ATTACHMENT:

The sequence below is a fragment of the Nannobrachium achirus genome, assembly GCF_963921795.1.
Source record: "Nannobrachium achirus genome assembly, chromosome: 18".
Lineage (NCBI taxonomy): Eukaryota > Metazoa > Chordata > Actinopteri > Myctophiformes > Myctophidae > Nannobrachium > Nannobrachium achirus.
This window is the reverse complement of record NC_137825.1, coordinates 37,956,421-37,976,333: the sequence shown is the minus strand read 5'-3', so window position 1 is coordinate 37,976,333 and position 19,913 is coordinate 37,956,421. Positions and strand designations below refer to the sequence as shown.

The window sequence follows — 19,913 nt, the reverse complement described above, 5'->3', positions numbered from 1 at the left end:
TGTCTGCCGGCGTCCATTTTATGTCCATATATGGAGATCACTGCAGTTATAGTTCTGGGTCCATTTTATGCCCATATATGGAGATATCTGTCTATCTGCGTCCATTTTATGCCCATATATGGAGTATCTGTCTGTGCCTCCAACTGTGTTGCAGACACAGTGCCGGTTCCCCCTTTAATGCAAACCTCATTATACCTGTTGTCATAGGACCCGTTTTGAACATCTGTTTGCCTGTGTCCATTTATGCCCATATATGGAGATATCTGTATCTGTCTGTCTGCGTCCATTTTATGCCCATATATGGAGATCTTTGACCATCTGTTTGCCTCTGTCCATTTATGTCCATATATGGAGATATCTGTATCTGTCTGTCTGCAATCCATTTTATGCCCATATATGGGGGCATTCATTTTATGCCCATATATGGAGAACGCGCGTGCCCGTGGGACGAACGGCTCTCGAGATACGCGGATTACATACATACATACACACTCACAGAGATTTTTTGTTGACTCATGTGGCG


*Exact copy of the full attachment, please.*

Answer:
The sequence below is a fragment of the Nannobrachium achirus genome, assembly GCF_963921795.1.
Source record: "Nannobrachium achirus genome assembly, chromosome: 18".
Lineage (NCBI taxonomy): Eukaryota > Metazoa > Chordata > Actinopteri > Myctophiformes > Myctophidae > Nannobrachium > Nannobrachium achirus.
This window is the reverse complement of record NC_137825.1, coordinates 37,956,421-37,976,333: the sequence shown is the minus strand read 5'-3', so window position 1 is coordinate 37,976,333 and position 19,913 is coordinate 37,956,421. Positions and strand designations below refer to the sequence as shown.

The window sequence follows — 19,913 nt, the reverse complement described above, 5'->3', positions numbered from 1 at the left end:
TGTCTGCCGGCGTCCATTTTATGTCCATATATGGAGATCACTGCAGTTATAGTTCTGGGTCCATTTTATGCCCATATATGGAGATATCTGTCTATCTGCGTCCATTTTATGCCCATATATGGAGTATCTGTCTGTGCCTCCAACTGTGTTGCAGACACAGTGCCGGTTCCCCCTTTAATGCAAACCTCATTATACCTGTTGTCATAGGACCCGTTTTGAACATCTGTTTGCCTGTGTCCATTTATGCCCATATATGGAGATATCTGTATCTGTCTGTCTGCGTCCATTTTATGCCCATATATGGAGATCTTTGACCATCTGTTTGCCTCTGTCCATTTATGTCCATATATGGAGATATCTGTATCTGTCTGTCTGCAATCCATTTTATGCCCATATATGGGGGCATTCATTTTATGCCCATATATGGAGAACGCGCGTGCCCGTGGGACGAACGGCTCTCGAGATACGCGGATTACATACATACATACACACTCACAGAGATTTTTTGTTGACTCATGTGGCG